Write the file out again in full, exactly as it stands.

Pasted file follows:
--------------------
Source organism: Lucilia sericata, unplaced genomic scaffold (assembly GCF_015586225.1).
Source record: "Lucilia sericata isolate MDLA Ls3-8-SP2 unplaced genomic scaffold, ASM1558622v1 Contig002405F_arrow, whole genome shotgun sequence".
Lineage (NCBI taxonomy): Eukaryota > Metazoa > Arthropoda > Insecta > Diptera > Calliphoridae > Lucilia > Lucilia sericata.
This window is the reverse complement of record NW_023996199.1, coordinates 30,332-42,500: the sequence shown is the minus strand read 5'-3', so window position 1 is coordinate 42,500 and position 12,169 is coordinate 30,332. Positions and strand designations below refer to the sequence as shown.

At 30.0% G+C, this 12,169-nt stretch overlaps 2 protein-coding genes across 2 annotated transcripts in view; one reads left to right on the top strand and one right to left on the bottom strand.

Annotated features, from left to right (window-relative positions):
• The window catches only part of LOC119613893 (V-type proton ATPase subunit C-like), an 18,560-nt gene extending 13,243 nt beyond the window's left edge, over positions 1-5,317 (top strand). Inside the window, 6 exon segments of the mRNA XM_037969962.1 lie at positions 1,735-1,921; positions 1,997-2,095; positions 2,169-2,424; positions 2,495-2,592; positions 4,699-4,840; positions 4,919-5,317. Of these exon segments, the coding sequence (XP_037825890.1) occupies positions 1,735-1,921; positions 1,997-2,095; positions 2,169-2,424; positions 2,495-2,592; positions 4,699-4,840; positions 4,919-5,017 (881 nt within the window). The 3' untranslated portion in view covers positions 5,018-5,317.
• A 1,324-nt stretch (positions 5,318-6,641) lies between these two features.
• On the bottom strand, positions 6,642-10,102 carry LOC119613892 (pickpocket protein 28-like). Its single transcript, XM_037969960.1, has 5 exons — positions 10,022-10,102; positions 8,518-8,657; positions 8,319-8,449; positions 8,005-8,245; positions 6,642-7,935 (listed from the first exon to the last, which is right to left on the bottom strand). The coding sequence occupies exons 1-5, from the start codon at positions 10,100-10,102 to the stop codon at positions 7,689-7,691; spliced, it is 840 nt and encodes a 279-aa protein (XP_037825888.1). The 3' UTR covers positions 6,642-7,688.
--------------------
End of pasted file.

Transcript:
Source organism: Lucilia sericata, unplaced genomic scaffold (assembly GCF_015586225.1).
Source record: "Lucilia sericata isolate MDLA Ls3-8-SP2 unplaced genomic scaffold, ASM1558622v1 Contig002405F_arrow, whole genome shotgun sequence".
Lineage (NCBI taxonomy): Eukaryota > Metazoa > Arthropoda > Insecta > Diptera > Calliphoridae > Lucilia > Lucilia sericata.
This window is the reverse complement of record NW_023996199.1, coordinates 30,332-42,500: the sequence shown is the minus strand read 5'-3', so window position 1 is coordinate 42,500 and position 12,169 is coordinate 30,332. Positions and strand designations below refer to the sequence as shown.

At 30.0% G+C, this 12,169-nt stretch overlaps 2 protein-coding genes across 2 annotated transcripts in view; one reads left to right on the top strand and one right to left on the bottom strand.

Annotated features, from left to right (window-relative positions):
• The window catches only part of LOC119613893 (V-type proton ATPase subunit C-like), an 18,560-nt gene extending 13,243 nt beyond the window's left edge, over positions 1-5,317 (top strand). Inside the window, 6 exon segments of the mRNA XM_037969962.1 lie at positions 1,735-1,921; positions 1,997-2,095; positions 2,169-2,424; positions 2,495-2,592; positions 4,699-4,840; positions 4,919-5,317. Of these exon segments, the coding sequence (XP_037825890.1) occupies positions 1,735-1,921; positions 1,997-2,095; positions 2,169-2,424; positions 2,495-2,592; positions 4,699-4,840; positions 4,919-5,017 (881 nt within the window). The 3' untranslated portion in view covers positions 5,018-5,317.
• A 1,324-nt stretch (positions 5,318-6,641) lies between these two features.
• On the bottom strand, positions 6,642-10,102 carry LOC119613892 (pickpocket protein 28-like). Its single transcript, XM_037969960.1, has 5 exons — positions 10,022-10,102; positions 8,518-8,657; positions 8,319-8,449; positions 8,005-8,245; positions 6,642-7,935 (listed from the first exon to the last, which is right to left on the bottom strand). The coding sequence occupies exons 1-5, from the start codon at positions 10,100-10,102 to the stop codon at positions 7,689-7,691; spliced, it is 840 nt and encodes a 279-aa protein (XP_037825888.1). The 3' UTR covers positions 6,642-7,688.